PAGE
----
You love your children, and you want the best for them. As a parent you are dedicated to meeting their needs. It is probably hard for you to imagine anything that is more important than raising your children well, yet sometimes you struggle. All parents encounter difficulties in raising their children---that is normal and expected.
If you were maltreated as a child, raising your own children may present with additional challenges. That too is normal and expected. The map you inherited from your parents about how to raise children may be distorted, making it hard to read the signals and cues of your child accurately. It is common for adult survivors of abuse to find it particularly difficult to parent when their child becomes the same age they were when the abuse started. Seeing the vulnerability and innocence of your child may awaken dormant feelings and memories, and you may find yourself reacting in unexpected ways.
The following quiz is a good first step to discovering how the trauma you experienced is impacting your parenting. As you probably understand, this is not a clinical assessment. It is a tool for to help you think about your relationship with your children, and what you might need some help with.
The statements below can help you figure out if the maltreatment you experienced is causing challenges in your parenting today. Every person is unique, and there are many aspects to parenting. However, most commonly parents who have been traumatized have difficulties in the areas of setting limits, and responding when their child is frightened, hurt or wanting to explore. These statements may make you think about interactions in ways that you haven’t done before. Please take your time, and think carefully about the situations described. If you feel guilt or shame as you read the statements, please be kind to yourself. Remember that everyone makes mistakes. It doesn’t matter what you have done, only that you are willing to learn something different now. If you have more than one child, please think about your interactions with the one you are most concerned about.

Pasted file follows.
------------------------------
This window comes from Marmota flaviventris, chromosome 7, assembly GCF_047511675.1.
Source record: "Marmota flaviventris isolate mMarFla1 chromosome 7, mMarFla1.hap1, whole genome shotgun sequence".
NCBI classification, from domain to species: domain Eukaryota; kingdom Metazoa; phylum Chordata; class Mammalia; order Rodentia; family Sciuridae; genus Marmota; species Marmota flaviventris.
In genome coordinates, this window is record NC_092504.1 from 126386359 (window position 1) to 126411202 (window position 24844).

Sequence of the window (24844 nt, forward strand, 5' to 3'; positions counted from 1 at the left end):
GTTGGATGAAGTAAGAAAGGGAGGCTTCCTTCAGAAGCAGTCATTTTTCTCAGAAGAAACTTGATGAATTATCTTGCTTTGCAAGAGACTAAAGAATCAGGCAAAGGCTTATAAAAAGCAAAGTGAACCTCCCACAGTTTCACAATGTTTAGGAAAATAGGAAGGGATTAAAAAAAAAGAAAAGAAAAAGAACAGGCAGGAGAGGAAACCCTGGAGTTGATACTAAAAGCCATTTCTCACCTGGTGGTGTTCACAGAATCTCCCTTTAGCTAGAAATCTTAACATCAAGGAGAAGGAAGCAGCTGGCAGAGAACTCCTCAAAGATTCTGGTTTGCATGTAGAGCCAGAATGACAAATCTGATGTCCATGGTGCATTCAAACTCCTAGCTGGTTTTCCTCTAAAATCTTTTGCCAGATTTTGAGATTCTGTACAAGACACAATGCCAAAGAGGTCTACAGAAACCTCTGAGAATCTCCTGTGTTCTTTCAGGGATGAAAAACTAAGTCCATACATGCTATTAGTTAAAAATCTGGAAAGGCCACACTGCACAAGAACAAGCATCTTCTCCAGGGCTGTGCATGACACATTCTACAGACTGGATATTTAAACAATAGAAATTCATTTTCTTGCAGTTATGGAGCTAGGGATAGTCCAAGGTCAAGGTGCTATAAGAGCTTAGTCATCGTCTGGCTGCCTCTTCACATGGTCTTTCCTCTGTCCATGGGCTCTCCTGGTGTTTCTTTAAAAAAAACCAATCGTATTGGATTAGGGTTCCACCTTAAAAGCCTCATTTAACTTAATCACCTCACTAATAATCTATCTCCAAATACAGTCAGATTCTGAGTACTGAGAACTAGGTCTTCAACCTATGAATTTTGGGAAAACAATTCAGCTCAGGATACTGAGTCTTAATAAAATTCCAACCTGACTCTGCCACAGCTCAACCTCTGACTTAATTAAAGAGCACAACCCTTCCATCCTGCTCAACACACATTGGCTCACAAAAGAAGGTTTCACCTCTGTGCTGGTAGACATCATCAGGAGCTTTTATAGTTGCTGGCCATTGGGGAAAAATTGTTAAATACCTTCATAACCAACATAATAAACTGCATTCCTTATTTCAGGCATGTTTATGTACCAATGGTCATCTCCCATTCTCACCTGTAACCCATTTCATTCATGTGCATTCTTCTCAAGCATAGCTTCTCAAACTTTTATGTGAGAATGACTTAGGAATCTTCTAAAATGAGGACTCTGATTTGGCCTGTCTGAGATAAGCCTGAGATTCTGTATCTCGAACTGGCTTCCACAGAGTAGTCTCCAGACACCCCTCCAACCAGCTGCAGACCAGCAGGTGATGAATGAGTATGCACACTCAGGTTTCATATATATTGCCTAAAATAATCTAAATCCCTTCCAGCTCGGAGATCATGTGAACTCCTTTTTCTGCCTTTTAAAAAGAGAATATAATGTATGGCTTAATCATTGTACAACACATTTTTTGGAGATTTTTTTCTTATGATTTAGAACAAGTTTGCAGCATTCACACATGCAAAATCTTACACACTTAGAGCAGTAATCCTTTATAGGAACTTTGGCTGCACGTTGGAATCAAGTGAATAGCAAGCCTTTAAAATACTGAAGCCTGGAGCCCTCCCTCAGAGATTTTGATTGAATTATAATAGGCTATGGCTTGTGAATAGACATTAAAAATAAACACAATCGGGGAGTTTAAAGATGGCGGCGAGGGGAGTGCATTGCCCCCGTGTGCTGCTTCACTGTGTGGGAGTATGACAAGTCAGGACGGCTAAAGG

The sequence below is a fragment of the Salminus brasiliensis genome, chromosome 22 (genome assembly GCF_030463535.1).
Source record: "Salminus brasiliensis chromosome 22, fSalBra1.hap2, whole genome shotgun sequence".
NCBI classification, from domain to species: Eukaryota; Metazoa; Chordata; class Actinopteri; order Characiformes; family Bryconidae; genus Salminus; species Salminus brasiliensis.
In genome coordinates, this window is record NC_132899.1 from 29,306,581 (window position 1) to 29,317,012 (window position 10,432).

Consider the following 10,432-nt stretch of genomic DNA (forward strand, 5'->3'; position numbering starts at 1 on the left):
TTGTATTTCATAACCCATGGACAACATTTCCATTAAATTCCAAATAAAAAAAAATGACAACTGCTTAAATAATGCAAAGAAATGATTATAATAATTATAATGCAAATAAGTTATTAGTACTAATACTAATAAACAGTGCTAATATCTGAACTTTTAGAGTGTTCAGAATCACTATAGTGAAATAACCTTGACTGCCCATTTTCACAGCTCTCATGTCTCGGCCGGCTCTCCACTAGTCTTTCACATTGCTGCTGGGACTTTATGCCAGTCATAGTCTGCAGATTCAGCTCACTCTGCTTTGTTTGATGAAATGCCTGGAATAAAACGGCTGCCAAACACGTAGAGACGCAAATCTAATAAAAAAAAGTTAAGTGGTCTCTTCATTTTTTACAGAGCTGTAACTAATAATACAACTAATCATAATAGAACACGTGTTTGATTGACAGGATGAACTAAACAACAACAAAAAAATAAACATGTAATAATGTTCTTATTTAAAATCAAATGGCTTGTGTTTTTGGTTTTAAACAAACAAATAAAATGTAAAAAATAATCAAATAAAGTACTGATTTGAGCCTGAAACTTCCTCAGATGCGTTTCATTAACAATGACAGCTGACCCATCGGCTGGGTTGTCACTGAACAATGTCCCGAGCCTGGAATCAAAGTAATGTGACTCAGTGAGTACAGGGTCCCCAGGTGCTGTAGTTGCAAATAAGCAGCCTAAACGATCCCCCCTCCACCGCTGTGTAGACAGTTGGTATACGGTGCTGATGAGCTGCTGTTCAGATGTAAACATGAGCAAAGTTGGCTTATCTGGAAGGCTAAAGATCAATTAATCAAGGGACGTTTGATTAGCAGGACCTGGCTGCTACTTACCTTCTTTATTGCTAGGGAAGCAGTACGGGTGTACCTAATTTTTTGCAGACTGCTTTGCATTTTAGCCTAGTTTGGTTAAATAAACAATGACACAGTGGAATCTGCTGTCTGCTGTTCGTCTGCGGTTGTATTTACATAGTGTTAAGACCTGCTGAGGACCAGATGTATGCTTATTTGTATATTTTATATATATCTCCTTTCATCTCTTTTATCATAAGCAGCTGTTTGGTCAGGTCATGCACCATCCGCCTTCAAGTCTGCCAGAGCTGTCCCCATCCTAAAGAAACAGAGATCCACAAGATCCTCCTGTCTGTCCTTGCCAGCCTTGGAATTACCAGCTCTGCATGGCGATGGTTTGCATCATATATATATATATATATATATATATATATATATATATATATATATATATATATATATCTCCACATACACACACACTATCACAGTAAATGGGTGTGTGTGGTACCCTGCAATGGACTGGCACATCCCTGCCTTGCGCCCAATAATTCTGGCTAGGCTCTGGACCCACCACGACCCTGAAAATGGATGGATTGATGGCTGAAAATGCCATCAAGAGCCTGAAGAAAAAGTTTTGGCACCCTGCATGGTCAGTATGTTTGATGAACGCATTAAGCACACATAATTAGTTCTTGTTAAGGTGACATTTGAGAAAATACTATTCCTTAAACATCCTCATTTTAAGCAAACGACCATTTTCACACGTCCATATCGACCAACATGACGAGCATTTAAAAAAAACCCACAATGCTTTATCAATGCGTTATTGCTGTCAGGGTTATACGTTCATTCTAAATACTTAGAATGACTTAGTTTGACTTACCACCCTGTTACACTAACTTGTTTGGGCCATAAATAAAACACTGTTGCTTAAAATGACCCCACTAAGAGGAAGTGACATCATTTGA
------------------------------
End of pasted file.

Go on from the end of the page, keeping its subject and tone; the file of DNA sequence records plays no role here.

Simply read each statement and circle True (T) or False (F) for each. Then, read on to learn more about what your responses indicate. This quiz focuses on children aged 2-6.
I tell him/her to buck up--there is nothing to be scared about!
I tend to distract him/her with toys or other activities.
I comfort him/her, but it doesn’t seem to calm him/her down.
I feel scared too, and don’t know what to do.
I don’t want him/her to be too needy, so I tell him/her to get over it.
I help for a little bit, but then we quickly move onto other things.
I try to help him/her, but it seems to make things worse.
It cuts me to the core when s/he is even a little hurt.
We play a lot, but we don’t snuggle much.
I like him/her close to me, cuddling instead of exploring/playing.
I get scared easily when he/she explores.
He/she doesn’t seem to play/explore much.
I’m super firm. He/she needs to do as he is told, immediately.
I get confused easily about when to set limits.
When my child refuses to comply, I tend to back down.
I let my child do his/her thing. I don’t really believe in limits.
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